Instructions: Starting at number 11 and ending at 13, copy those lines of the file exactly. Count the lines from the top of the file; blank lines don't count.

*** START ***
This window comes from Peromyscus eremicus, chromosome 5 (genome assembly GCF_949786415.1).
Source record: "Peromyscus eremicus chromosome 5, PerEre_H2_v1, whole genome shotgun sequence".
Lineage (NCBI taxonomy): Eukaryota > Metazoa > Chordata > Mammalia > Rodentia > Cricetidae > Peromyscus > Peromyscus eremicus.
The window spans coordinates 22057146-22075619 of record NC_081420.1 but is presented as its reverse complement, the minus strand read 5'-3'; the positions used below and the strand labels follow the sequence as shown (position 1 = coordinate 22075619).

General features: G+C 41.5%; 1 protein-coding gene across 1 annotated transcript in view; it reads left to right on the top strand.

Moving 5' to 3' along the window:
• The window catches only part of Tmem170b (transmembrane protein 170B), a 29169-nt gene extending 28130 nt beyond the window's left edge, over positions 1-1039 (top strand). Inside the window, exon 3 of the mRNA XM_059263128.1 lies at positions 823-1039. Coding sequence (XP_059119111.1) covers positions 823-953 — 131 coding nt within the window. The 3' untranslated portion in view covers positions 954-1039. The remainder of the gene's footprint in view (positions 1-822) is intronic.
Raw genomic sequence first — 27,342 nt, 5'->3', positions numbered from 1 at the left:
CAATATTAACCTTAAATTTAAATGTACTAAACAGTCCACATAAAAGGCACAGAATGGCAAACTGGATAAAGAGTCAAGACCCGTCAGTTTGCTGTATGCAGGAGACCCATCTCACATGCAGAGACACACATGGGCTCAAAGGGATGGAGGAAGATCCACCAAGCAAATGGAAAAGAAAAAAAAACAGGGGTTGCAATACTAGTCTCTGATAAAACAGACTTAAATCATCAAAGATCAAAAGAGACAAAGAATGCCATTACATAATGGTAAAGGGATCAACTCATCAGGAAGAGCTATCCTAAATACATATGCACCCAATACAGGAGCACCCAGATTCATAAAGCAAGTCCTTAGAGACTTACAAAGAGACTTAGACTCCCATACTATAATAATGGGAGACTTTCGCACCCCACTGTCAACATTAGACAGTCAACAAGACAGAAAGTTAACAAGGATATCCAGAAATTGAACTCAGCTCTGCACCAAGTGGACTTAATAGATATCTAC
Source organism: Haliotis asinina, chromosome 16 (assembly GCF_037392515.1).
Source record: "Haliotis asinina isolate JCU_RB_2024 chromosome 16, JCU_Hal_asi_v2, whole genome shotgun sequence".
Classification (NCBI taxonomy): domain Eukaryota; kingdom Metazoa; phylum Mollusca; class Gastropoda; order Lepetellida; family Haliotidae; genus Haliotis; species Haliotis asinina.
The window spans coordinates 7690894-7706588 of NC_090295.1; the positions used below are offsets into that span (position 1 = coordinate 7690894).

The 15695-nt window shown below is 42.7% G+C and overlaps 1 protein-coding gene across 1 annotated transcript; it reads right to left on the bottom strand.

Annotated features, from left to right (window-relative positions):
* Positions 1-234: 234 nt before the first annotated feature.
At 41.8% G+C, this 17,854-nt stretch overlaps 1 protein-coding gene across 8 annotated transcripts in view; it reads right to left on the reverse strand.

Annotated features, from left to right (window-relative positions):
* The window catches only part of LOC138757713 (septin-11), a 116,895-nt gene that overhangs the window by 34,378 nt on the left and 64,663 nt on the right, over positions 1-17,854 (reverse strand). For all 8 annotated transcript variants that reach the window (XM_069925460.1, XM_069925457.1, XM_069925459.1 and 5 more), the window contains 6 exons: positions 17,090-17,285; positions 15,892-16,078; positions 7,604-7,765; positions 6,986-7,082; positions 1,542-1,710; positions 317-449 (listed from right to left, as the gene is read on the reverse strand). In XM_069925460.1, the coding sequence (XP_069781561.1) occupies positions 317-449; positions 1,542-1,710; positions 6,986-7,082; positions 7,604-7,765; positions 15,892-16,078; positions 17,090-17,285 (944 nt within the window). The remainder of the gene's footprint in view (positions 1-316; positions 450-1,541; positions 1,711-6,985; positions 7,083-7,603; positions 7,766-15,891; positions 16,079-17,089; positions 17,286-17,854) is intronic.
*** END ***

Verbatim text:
Source record: "Haliotis asinina isolate JCU_RB_2024 chromosome 16, JCU_Hal_asi_v2, whole genome shotgun sequence".
Classification (NCBI taxonomy): domain Eukaryota; kingdom Metazoa; phylum Mollusca; class Gastropoda; order Lepetellida; family Haliotidae; genus Haliotis; species Haliotis asinina.
The window spans coordinates 7690894-7706588 of NC_090295.1; the positions used below are offsets into that span (position 1 = coordinate 7690894).